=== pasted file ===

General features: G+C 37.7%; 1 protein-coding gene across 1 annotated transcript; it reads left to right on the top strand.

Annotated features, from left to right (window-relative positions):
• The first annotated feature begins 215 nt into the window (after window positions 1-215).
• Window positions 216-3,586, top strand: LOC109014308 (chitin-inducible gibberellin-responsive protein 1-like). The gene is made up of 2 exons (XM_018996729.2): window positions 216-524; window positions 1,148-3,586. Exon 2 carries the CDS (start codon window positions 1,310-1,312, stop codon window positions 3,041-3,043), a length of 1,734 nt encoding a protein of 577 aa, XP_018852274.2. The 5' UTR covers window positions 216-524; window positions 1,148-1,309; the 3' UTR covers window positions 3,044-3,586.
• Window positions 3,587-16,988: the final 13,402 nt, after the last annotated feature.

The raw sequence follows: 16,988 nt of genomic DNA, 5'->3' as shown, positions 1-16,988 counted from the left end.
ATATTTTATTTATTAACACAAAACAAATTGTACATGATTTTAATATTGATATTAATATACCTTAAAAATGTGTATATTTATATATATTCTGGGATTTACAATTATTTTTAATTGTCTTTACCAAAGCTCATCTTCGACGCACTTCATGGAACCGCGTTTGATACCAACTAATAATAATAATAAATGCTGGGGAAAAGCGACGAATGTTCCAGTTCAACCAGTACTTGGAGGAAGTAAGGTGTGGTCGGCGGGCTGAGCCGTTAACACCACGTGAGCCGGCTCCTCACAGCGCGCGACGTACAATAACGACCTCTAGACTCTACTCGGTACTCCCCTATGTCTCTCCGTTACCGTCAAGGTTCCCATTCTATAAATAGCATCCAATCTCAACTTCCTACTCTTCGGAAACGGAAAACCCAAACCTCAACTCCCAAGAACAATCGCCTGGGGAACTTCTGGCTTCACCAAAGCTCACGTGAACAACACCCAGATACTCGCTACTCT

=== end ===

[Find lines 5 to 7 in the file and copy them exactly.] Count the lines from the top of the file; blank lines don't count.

• Window positions 3,587-16,988: the final 13,402 nt, after the last annotated feature.

The raw sequence follows: 16,988 nt of genomic DNA, 5'->3' as shown, positions 1-16,988 counted from the left end.
ATATTTTATTTATTAACACAAAACAAATTGTACATGATTTTAATATTGATATTAATATACCTTAAAAATGTGTATATTTATATATATTCTGGGATTTACAATTATTTTTAATTGTCTTTACCAAAGCTCATCTTCGACGCACTTCATGGAACCGCGTTTGATACCAACTAATAATAATAATAAATGCTGGGGAAAAGCGACGAATGTTCCAGTTCAACCAGTACTTGGAGGAAGTAAGGTGTGGTCGGCGGGCTGAGCCGTTAACACCACGTGAGCCGGCTCCTCACAGCGCGCGACGTACAATAACGACCTCTAGACTCTACTCGGTACTCCCCTATGTCTCTCCGTTACCGTCAAGGTTCCCATTCTATAAATAGCATCCAATCTCAACTTCCTACTCTTCGGAAACGGAAAACCCAAACCTCAACTCCCAAGAACAATCGCCTGGGGAACTTCTGGCTTCACCAAAGCTCACGTGAACAACACCCAGATACTCGCTACTCT